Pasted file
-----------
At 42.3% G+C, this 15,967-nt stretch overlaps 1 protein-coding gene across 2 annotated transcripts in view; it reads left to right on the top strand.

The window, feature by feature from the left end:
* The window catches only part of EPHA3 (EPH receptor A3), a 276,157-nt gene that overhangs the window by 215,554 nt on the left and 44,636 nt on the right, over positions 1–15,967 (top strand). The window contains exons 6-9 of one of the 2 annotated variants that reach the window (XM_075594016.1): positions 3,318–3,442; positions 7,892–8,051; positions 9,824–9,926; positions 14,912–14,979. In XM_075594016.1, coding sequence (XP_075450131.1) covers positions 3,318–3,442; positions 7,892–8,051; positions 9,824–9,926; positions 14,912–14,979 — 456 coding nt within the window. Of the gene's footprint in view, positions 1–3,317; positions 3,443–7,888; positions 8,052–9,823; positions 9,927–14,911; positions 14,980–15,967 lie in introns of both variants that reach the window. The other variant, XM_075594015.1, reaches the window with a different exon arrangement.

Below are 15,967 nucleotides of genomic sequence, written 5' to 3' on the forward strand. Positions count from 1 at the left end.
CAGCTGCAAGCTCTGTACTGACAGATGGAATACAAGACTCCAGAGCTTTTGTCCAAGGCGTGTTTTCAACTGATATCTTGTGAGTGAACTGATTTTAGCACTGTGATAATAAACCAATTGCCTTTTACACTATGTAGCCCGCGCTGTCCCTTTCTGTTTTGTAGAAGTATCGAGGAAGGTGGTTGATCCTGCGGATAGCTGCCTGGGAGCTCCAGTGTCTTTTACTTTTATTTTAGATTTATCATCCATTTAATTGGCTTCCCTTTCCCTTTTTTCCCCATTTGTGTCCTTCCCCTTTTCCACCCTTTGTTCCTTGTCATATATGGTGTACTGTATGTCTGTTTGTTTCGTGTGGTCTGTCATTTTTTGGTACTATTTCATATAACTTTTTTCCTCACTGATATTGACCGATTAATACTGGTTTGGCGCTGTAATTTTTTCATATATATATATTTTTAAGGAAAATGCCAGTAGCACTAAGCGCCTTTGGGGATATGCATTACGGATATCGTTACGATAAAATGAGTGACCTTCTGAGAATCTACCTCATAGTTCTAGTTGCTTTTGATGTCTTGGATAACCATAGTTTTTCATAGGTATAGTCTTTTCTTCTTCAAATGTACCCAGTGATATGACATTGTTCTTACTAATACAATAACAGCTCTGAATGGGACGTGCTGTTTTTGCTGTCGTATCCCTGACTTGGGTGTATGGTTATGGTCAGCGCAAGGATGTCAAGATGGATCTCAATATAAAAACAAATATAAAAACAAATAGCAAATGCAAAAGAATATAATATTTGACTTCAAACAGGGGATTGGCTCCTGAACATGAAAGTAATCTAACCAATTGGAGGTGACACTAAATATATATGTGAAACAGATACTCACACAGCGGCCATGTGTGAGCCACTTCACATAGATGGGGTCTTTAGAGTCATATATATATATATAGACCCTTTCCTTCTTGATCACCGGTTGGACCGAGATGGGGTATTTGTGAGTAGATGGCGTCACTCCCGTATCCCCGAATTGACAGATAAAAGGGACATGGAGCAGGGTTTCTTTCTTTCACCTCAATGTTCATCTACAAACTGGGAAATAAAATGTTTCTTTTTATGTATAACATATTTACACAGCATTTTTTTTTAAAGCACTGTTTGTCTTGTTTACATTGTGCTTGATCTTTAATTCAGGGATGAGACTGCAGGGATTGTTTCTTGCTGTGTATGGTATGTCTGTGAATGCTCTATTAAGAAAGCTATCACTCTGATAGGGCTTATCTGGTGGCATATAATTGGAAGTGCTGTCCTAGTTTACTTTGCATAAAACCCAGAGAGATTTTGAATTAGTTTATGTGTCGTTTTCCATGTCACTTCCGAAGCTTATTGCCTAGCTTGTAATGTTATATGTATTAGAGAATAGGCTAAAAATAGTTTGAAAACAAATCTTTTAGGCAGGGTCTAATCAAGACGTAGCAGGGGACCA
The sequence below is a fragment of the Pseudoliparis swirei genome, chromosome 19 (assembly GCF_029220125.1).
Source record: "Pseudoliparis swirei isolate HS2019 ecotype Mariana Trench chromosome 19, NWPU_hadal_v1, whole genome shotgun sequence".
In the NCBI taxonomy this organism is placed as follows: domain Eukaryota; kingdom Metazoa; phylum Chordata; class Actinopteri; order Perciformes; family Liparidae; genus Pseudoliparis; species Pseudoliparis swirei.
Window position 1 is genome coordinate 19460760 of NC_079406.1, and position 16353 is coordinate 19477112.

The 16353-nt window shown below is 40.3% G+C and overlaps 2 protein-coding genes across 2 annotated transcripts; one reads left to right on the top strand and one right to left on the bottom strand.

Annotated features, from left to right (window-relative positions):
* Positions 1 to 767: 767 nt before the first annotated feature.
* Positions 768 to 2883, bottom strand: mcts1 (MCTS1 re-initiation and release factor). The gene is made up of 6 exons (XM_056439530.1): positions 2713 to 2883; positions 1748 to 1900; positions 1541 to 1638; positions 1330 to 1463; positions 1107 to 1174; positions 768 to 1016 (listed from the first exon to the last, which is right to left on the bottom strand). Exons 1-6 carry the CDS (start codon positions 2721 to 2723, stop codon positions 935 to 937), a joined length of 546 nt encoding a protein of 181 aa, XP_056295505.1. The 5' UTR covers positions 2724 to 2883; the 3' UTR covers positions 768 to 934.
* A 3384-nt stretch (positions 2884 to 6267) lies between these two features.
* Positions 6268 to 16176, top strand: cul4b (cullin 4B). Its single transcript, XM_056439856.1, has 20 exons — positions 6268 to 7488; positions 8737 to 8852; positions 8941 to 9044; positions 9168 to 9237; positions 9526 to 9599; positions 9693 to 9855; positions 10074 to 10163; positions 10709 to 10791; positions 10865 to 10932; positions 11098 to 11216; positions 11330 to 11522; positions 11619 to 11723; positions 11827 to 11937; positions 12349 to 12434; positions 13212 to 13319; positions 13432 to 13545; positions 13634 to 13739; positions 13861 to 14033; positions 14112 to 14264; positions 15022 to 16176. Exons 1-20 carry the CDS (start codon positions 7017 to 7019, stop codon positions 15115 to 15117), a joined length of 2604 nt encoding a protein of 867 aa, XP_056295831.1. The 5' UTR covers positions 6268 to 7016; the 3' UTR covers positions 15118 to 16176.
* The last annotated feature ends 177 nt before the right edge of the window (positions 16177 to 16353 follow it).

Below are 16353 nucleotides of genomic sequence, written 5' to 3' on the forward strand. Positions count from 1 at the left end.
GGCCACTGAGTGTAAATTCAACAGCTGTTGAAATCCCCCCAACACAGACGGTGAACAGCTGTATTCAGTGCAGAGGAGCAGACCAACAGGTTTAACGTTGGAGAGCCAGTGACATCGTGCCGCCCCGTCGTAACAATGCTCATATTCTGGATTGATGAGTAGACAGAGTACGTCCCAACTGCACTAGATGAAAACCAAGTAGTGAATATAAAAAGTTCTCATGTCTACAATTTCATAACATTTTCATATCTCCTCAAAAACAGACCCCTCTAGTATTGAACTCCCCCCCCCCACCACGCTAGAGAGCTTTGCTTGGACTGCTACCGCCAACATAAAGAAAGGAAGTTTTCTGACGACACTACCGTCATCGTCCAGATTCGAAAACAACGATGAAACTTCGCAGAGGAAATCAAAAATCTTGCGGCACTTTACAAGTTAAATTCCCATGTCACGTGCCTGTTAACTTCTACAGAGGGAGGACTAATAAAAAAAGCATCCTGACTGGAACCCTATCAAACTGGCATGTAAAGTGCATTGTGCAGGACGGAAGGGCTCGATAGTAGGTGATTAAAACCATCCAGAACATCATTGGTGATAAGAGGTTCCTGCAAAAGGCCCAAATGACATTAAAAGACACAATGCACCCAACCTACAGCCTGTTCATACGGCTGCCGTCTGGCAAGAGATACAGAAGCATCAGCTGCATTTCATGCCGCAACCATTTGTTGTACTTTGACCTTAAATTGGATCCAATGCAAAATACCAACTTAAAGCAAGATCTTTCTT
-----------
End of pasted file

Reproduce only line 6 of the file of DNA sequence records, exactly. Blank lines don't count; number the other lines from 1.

The sequence below is a fragment of the Pseudoliparis swirei genome, chromosome 19 (assembly GCF_029220125.1).